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Politics

ORIGINAL FRENCH ARTICLE: SNCF 1937-2007. Un anniversaire au goût amer

by Pierre-Henri Lab

SNCF 1937-2007.

Translated Friday 21 September 2007, by Jonathan Pierrel

The SNCF (Société Nationale des Chemins de fer Français - French National Railway Company), which celebrates its seventieth anniversary this year, is going through a major restructuring programme. Profitability concerns override public services.

What will be the next subject at the ministry of the environment? The future of bullfights? The reintroduction of bears in the Pyrenees? In any case, many people wonder about the actual impact of the presidential election regarding transport policies. Even though this sector is responsible for most of greenhouse gases in France, the French government increases its actions which favour road usage to the detriment of rail usage. Between the non-respect of the government commitments which threatens the project of the Lyon-Turin line, the speeding restructuring process within the SNCF and the decisions in favour of the lorry industry taking shape, associations, the town councillors and the trade unions who are invited to think about measures to reduce climate change will be facing a government policy already well lined up.

Freight restructuring programme

Created in 1937, the SNCF celebrates its seventieth anniversary but the birthday cake has a bitter taste for rail supporters. Now plunged in a competitive sector, facing colossal debts in the rail industry and the disengagement of the government, the rail company has undergone a dramatic transformation in which profitability overrides public services little by little. The new restructuring programme in the freight, which should end up with the closure of 262 train stations, isolated wagons, the likely potential of laying off large numbers of people – is symptomatic of that new management. To balance the budget, what is not financially profitable is left aside and there is a withdrawal into niches with a high added value. “Making profit is the main theme of the management of the SNCF,” announce the trade unions.

Transport of passengers does not escape to this deadly logic regarding public services. The development of the TGV (Train à Grande Vitesse – high-speed train) absorbs most of the funds available. The TER (Transport express régional) expansion has been possible only with huge investments made by the regions. The maintenance of the less profitable Corail trains is threatened. All this is accompanied by a realignment challenge between the different activities. On this issue, the end of rate per mile that the SNCF should announce on 11 September to reveal its new policies is nothing else than the latest manifestation.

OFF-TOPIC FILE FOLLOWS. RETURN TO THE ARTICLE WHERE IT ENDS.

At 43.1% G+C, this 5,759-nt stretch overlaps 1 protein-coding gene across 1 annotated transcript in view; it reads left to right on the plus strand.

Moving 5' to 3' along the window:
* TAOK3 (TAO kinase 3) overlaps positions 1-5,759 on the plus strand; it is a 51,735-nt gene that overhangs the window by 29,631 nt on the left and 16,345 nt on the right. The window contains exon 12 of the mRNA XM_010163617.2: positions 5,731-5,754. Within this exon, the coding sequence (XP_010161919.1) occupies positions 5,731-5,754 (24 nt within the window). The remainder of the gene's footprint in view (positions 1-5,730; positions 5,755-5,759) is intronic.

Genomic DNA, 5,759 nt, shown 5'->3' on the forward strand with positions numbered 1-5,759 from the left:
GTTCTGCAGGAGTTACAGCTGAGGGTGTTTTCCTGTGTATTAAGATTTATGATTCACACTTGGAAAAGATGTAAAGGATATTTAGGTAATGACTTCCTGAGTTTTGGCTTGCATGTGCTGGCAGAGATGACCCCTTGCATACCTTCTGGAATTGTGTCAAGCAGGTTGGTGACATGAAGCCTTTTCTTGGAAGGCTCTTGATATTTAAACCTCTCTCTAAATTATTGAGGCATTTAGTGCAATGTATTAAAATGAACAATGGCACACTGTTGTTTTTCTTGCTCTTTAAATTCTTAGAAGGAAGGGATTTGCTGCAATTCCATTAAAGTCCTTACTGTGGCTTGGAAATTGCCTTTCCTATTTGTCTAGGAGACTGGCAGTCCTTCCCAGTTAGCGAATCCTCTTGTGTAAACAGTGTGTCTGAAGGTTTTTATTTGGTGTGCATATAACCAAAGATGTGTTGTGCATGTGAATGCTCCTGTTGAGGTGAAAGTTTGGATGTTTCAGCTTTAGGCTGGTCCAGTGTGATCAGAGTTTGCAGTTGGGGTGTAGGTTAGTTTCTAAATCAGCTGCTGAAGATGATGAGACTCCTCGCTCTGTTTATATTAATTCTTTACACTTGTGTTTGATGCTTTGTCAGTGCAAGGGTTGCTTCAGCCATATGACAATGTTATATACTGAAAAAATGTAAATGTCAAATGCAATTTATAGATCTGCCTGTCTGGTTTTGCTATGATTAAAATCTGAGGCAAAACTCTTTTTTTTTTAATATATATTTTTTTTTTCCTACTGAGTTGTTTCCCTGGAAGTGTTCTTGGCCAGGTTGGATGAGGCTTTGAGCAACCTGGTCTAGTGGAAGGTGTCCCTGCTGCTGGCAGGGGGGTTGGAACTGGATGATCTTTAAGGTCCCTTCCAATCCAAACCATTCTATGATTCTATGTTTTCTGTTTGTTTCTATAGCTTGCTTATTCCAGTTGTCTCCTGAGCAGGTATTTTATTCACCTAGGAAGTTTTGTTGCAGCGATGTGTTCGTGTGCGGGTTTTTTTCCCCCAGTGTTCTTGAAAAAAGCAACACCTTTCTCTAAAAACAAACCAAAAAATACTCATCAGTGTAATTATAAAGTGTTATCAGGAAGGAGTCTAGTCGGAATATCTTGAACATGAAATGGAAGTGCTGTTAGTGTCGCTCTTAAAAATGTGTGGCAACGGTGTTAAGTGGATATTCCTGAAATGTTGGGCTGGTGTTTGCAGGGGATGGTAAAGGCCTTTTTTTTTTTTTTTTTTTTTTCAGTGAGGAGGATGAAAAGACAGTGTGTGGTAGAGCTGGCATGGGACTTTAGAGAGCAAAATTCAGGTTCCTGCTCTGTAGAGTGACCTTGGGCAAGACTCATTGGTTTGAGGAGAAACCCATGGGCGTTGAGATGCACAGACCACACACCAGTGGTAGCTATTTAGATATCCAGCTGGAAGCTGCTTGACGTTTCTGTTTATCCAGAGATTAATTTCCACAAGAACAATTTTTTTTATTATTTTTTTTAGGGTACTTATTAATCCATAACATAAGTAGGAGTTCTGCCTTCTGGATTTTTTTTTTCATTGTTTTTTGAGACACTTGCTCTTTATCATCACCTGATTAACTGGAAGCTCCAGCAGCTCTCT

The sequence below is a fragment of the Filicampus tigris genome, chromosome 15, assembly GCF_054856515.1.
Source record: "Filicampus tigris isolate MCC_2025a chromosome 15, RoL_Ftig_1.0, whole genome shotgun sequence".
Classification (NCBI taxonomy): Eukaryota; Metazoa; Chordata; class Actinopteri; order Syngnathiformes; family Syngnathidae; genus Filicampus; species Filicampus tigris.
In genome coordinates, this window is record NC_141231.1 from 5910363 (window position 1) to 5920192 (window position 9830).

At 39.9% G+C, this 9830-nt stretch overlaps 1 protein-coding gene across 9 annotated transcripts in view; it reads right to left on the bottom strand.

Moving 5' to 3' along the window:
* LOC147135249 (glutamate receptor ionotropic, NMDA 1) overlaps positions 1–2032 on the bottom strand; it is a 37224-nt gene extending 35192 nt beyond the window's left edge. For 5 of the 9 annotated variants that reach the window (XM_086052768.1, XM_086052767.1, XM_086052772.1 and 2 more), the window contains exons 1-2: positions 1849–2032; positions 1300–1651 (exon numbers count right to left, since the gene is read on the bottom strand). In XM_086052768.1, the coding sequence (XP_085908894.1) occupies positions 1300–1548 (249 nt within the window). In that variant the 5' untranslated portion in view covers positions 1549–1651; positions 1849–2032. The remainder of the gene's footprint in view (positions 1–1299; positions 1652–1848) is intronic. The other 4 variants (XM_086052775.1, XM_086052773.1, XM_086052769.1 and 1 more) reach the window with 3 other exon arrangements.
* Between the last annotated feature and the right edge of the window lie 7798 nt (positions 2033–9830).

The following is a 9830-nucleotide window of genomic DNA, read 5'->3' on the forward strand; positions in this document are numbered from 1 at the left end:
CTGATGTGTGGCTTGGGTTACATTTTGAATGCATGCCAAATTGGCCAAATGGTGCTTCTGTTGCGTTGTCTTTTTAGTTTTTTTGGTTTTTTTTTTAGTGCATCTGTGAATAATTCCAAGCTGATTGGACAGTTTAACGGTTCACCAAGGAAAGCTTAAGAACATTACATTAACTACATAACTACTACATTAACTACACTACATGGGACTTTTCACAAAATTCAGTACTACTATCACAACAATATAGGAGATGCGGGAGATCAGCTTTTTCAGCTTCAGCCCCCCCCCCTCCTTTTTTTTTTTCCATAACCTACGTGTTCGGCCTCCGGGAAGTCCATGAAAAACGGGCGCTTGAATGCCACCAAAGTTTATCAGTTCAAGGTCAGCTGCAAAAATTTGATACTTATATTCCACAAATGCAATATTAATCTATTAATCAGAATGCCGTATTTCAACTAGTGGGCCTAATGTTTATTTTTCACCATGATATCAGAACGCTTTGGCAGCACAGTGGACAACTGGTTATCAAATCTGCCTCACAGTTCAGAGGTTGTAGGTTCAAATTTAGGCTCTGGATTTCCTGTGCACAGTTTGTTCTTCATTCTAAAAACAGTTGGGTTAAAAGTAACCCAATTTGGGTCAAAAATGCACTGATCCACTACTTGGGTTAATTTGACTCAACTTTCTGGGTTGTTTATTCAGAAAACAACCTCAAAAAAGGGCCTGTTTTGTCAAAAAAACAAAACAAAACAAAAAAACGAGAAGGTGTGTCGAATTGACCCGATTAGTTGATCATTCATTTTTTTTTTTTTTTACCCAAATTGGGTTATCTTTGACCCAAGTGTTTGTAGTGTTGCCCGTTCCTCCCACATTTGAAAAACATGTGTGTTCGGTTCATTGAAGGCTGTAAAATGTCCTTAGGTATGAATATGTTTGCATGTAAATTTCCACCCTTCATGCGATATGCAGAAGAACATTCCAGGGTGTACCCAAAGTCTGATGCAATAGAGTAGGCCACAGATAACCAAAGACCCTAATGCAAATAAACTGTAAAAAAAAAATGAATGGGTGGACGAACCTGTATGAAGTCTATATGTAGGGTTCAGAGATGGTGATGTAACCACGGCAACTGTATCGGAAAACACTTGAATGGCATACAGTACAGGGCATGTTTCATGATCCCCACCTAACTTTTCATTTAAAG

Right to transportation challenged

If this management allows the SNCF to improve its financial situation (and it has been the case for the last two years), it challenges the citizen’s right to transportation. Deterioration of the service quality, of the working conditions and the weakening of the security are the consequences of the financial choices of the board of the national company and of the government. The consequences are also disastrous for the environment. Between 2000 and 2006, the SNCF freight decreased from 55 to 40 billion of tons by kilometres transported each year. Only 1% of the lost traffic has been captured by its competitors. The rest has been transferred to roads.

The withdrawal of the freight activity in the state-owned company has been accompanied by decisions favourable to the lorry industry. In July, the minister of ecology, Jean-Louis Borloo, has renewed traffic authorisations for 44-ton lorries on an “experimental” pretext. This decision goes with the demands of the FNTR (Fédération nationale du transport routier – National Federation of the lorry industry) which has recently asked again that lorries’ capacity should be raise to 44 tons instead of 40. The lorry industry does not lack cynicism when it presents its measure as a means to preserve the environment because it is meant to “reduce the number of lorries on the roads.” This statement is a matter of trick as it is known that transportation of goods should increase of 40% by 2040.

The President of the Republic, who has recently claimed he would transfer 25% of the road freight to the rail transport by 2025, is in fact a supporter of road transports. This statement sheds a different light on the minimum service bill and it substantiates the trade unions theory that the only aim of this bill is to muzzle the social movement.


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